.
Play Live Radio
Next Up:
0:00
0:00
Available On Air Stations

Premature deaths from guns expose another toll of the firearms crisis

Protestors take part in a rally of Moms against gun violence and calling for Federal Background Checks on August 18, 2019 in New York City.
Johannes Eisele
/
AFP via Getty Images
Protestors take part in a rally of Moms against gun violence and calling for Federal Background Checks on August 18, 2019 in New York City.

Firearm-related deaths are continuing their rapid rise in the U.S., with a new study finding they have overtaken car crashes as the leading cause of "years of potential life lost" due to trauma.

Using data from the Centers for Disease Control and Prevention, researchers examined the "years of potential life lost" (YPLL) due to firearms within specific populations and geographic regions over the last decade.

In a study published in the journal Trauma Surgery & Acute Care Open on Tuesday, they found that firearms overtook car crashes as the single largest cause of traumatic death in the U.S. in 2017 and 2018, with suicide responsible for the most YPLL from firearms deaths. Older white males were most affected by suicide, and younger Black males were most affected by homicide. Researchers pointed to the policy applications of the study.

"More resources should be redirected and allocated to these at-risk populations to decrease this potentially preventable cause of death and years of life lost," wrote the research team, which was led by Dr. Joshua Klein of the Westchester Medical Center.

Counting an individual's age at death

The team calculated years of potential life lost by using the CDC standard of subtracting the age at death from 80, then adding the individual years of potential life lost across each cause of death. They used data from 2009 to 2018, extracted from two agency sources: the National Vital Statistics Reports and Web-based Injury Statistics Query and Reporting System database.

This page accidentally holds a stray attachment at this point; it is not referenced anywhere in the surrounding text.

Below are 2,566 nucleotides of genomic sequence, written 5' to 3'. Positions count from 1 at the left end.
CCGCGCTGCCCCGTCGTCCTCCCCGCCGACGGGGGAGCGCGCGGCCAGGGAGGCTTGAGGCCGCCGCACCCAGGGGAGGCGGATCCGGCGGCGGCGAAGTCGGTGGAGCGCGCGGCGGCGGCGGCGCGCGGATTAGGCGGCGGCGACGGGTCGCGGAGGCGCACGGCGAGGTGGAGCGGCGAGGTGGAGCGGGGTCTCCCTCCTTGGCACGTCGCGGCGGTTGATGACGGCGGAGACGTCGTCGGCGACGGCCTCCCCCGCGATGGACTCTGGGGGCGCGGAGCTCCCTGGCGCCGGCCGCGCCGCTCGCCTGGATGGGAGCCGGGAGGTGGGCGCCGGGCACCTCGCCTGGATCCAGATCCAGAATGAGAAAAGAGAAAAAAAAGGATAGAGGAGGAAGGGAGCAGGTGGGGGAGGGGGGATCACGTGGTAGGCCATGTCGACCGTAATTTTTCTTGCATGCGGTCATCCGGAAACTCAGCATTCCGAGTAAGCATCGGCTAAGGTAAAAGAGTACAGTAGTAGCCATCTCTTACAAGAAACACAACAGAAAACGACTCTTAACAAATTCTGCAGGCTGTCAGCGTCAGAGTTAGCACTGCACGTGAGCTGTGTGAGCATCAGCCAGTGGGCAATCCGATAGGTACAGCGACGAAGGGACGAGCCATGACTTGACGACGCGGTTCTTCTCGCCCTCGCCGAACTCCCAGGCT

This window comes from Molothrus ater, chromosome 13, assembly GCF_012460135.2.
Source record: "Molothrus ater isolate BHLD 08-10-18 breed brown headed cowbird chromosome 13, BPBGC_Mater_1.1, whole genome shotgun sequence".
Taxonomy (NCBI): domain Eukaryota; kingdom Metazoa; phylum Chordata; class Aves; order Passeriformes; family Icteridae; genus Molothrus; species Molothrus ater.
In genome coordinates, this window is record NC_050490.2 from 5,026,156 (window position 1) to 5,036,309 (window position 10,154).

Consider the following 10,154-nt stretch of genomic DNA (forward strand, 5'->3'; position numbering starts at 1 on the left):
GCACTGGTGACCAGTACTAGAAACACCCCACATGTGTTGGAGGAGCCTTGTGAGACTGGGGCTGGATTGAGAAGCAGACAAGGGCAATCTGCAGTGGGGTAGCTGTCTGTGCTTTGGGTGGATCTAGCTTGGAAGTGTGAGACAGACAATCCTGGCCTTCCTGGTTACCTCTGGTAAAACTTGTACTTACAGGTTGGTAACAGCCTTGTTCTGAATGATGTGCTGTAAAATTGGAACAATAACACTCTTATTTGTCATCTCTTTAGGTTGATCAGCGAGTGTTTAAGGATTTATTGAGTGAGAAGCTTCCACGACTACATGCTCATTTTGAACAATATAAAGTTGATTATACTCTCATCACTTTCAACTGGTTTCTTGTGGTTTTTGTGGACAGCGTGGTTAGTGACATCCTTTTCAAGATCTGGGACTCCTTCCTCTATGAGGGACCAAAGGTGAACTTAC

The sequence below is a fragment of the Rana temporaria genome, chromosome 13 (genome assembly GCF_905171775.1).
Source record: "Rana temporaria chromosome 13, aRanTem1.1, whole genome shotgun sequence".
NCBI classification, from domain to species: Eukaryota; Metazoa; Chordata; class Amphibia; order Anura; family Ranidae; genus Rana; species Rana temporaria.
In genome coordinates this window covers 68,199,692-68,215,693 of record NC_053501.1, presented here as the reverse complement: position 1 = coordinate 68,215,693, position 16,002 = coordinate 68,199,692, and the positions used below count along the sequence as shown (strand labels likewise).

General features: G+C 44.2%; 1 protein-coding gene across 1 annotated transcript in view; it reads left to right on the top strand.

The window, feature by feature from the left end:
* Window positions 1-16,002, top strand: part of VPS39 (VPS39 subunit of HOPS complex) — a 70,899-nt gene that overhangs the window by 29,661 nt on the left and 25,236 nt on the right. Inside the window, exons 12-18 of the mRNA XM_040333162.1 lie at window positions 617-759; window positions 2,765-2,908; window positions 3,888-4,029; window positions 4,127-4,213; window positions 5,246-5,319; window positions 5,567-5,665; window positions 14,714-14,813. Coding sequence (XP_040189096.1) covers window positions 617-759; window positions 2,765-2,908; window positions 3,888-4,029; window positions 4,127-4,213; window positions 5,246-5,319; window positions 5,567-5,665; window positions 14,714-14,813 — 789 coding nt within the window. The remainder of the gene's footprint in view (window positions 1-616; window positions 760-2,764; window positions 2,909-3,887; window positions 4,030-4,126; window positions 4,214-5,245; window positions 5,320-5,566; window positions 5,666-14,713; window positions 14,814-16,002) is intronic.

Klein explained to NPR over email that the leading cause of death only takes into account the total number of individuals who died, while YPLL factors in the individual's age at death. He characterized it as an estimate — based on the average human life span — of the time a person would have lived.

"Years of potential life lost (YPLL), we believe, is a better indicator in revealing the magnitude of the firearm epidemic in the United States," he added. "Calculating YPLL secondary to firearms better quantifies the economic and social losses that occur with these premature deaths."

He traced the motivation for the study back to a discussion about CDC data repeatedly showing an increase in firearm deaths in the U.S., which he said was concerning but "only told one piece of the story."

Researchers set out to examine the evolution of firearm-related deaths on the basis of sex, race and geographical location.

They found that the YPLL for firearms was 1.42 million in 2018, compared with 1.34 million for car accidents. Firearm-related deaths were highest in the South, followed by the West, Midwest and Northeast.